Scotland’s Royal Burghs were set up to foster trade and prosperity in the country and Haddington is one of the earliest. Of course, having created new, independent self-governing communities a means of running them had to be found. The natural solution was to appoint a council from amongst the premier citizens, the merchants. This seemed to work for a bit, but then the next rank of citizens, the craftsmen, feeling the yoke of the merchants was impeding, if not damaging their progress, universally managed to win privileges for themselves and join the merchants on the councils.
Just as the burghal community had a charter issued by the Crown, listing their rights and privileges so the craftsmen united, trade by trade, and often in the teeth of sustained opposition from the merchants and sought their own protection. An incorporation’s charter was termed a seal of cause and by the 14th and 15th centuries they were being sought in burghs all over Scotland. They were the trades’ constitutions and contained all their rules and regulations. Eventually, most burghs had 8 or 9 incorporations (but some had over a dozen and some had none).
In some ways, an incorporation was just like a merchant gild. Each incorporation had a monopoly of its own trades within the burgh limits. Membership was restricted to craftsmen and the incorporation controlled their own numbers to make sure each had enough work. They fined strangers or competitors and destroyed goods that did not pass muster. And they tried to control prices and behavior.
From very early times incorporations saw that looking after their business interests could be extended to looking after their social interests. The members met to perform plays on holidays, to have feasts, or simply to sit together in church. Before the Reformation some paid for a special altar and priest dedicated to the incorporation’s own patron saint in the parish church. Their funds were used also to support members’ widows and orphans, their poor, and others who were unable to work.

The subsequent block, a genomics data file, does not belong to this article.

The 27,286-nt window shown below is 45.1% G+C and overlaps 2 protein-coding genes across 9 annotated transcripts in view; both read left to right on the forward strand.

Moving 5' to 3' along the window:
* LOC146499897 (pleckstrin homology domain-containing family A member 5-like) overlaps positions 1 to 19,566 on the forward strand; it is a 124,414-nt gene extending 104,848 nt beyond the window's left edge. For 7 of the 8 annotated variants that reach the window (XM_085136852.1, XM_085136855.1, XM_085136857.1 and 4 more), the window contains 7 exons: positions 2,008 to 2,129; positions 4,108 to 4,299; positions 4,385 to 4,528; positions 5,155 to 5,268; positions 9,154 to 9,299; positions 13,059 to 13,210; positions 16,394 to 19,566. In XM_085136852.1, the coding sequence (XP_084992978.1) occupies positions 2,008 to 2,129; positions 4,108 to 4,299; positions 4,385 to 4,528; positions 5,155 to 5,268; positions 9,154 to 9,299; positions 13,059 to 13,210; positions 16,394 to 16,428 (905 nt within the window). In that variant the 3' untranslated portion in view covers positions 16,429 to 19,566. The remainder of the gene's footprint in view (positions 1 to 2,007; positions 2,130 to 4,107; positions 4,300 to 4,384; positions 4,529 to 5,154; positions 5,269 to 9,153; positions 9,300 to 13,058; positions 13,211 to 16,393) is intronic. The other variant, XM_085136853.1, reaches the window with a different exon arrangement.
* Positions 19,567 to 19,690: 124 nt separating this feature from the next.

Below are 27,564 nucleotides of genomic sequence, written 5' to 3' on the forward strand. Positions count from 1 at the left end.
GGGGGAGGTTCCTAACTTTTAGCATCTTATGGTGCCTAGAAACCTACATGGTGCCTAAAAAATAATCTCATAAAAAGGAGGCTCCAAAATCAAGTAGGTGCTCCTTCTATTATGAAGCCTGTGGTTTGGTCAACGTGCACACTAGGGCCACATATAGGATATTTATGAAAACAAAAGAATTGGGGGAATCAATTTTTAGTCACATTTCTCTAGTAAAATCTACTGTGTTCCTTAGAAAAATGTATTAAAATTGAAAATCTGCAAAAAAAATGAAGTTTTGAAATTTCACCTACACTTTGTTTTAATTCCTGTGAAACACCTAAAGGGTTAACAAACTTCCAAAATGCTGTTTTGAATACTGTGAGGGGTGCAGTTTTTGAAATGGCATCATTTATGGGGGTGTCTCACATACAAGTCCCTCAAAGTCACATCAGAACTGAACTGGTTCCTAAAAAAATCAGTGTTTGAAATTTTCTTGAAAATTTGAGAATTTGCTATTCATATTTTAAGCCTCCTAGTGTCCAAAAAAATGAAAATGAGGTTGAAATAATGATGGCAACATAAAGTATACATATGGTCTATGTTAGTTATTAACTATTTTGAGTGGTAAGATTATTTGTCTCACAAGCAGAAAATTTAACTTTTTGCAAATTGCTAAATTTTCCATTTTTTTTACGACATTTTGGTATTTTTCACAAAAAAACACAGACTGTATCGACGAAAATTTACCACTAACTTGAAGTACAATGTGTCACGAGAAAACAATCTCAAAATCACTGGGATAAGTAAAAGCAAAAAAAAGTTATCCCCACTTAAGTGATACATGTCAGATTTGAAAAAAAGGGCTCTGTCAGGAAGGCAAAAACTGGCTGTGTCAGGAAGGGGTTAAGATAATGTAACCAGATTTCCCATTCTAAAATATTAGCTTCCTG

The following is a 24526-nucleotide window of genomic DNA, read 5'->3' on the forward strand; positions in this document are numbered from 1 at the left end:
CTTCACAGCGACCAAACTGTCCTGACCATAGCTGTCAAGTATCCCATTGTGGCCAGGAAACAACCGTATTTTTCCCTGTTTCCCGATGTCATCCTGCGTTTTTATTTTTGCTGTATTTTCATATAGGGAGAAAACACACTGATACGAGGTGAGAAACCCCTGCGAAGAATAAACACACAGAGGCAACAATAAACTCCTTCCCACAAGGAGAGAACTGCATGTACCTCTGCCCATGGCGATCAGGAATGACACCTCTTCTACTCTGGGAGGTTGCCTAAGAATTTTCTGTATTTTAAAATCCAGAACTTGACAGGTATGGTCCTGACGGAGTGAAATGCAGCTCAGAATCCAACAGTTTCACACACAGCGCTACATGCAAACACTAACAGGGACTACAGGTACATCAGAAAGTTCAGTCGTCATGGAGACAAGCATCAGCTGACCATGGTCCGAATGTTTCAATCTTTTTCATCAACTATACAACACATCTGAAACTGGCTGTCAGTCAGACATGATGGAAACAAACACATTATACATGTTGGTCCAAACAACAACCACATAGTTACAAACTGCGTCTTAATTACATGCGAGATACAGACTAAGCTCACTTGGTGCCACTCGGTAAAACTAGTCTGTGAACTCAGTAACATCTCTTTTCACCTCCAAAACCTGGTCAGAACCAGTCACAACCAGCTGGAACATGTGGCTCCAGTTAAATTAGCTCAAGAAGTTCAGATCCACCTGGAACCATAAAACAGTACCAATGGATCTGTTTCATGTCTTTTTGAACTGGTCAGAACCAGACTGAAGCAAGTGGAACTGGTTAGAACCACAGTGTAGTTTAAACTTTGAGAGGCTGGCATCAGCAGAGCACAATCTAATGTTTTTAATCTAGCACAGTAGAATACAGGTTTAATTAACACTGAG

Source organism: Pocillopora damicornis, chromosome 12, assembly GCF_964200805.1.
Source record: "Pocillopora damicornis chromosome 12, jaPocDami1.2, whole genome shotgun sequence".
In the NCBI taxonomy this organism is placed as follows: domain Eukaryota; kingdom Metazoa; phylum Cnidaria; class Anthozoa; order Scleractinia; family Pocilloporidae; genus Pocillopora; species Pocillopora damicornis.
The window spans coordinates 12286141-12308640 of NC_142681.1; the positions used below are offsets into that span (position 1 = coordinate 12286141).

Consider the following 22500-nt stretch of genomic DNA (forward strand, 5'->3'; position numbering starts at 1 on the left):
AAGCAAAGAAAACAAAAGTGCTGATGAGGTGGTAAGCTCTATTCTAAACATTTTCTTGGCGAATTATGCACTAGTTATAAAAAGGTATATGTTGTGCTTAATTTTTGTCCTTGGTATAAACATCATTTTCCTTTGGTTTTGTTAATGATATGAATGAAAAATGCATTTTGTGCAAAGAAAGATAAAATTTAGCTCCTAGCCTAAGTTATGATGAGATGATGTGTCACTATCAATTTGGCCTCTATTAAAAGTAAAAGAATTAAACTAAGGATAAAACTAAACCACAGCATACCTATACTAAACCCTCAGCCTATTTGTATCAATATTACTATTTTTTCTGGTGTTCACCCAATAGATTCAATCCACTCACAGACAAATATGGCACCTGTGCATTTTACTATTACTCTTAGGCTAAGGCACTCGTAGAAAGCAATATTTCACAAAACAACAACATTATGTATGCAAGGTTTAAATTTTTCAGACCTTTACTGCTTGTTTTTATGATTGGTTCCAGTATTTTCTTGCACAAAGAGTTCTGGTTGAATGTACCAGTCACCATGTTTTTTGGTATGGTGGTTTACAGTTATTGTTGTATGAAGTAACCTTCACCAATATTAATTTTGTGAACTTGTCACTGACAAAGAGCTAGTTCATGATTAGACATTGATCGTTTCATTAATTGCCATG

After the 17th century very few new incorporations were made. Most trades arising from new technology could be fitted in to an existing incorporation – in fact, that helped to keep their numbers up. So, the Hammermen’s incorporation, for example, in most places eventually included anyone who worked metal, from gold and silversmiths to the ordinary blacksmith with many other specialists along the way.
For several centuries it would be fair to say that council, merchant gild and incorporations simply stitched up opportunity within their home burghs for their own membership. Right of membership was passed from generation to generation: immigrants being admitted only at need – and at a higher fee than locals. 19th century reforms began the dismantling of the system. Trade was opened up, adult franchise was extended, and all that was left for the incorporations was their charitable activities. In Scotland’s cities they still survive as significant forces: Glasgow distributes over £500,000 annually. But in smaller places incorporations often vanished or became moribund. However, their presence lingers on in placenames and archives, a rich source of social, local and family history.
The holdings at the John Gray Centre include many surviving documents from the Nine Trades of Haddington and the museum at the John Gray Centre includes some of the surviving objects used by them and their members.